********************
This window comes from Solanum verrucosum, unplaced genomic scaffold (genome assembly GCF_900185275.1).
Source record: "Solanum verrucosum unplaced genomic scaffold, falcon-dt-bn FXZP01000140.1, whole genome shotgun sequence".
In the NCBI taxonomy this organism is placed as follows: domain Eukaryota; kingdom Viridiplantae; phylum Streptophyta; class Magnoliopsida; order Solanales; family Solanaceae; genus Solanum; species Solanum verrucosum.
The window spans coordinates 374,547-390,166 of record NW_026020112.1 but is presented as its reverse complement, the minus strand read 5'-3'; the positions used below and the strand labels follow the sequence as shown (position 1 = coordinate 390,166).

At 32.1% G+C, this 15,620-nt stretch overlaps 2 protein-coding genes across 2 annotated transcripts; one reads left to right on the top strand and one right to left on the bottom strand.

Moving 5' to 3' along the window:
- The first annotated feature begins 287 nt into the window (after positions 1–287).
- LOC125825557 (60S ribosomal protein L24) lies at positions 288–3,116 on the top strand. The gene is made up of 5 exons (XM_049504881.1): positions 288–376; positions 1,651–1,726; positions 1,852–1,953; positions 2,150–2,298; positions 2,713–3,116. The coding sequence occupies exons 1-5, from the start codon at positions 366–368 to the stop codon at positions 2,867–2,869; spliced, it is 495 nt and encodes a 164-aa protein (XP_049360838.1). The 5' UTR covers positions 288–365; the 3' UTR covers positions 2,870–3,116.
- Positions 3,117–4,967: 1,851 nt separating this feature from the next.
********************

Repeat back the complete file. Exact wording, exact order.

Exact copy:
This window comes from Solanum verrucosum, unplaced genomic scaffold (genome assembly GCF_900185275.1).
Source record: "Solanum verrucosum unplaced genomic scaffold, falcon-dt-bn FXZP01000140.1, whole genome shotgun sequence".
In the NCBI taxonomy this organism is placed as follows: domain Eukaryota; kingdom Viridiplantae; phylum Streptophyta; class Magnoliopsida; order Solanales; family Solanaceae; genus Solanum; species Solanum verrucosum.
The window spans coordinates 374,547-390,166 of record NW_026020112.1 but is presented as its reverse complement, the minus strand read 5'-3'; the positions used below and the strand labels follow the sequence as shown (position 1 = coordinate 390,166).

At 32.1% G+C, this 15,620-nt stretch overlaps 2 protein-coding genes across 2 annotated transcripts; one reads left to right on the top strand and one right to left on the bottom strand.

Moving 5' to 3' along the window:
- The first annotated feature begins 287 nt into the window (after positions 1–287).
- LOC125825557 (60S ribosomal protein L24) lies at positions 288–3,116 on the top strand. The gene is made up of 5 exons (XM_049504881.1): positions 288–376; positions 1,651–1,726; positions 1,852–1,953; positions 2,150–2,298; positions 2,713–3,116. The coding sequence occupies exons 1-5, from the start codon at positions 366–368 to the stop codon at positions 2,867–2,869; spliced, it is 495 nt and encodes a 164-aa protein (XP_049360838.1). The 5' UTR covers positions 288–365; the 3' UTR covers positions 2,870–3,116.
- Positions 3,117–4,967: 1,851 nt separating this feature from the next.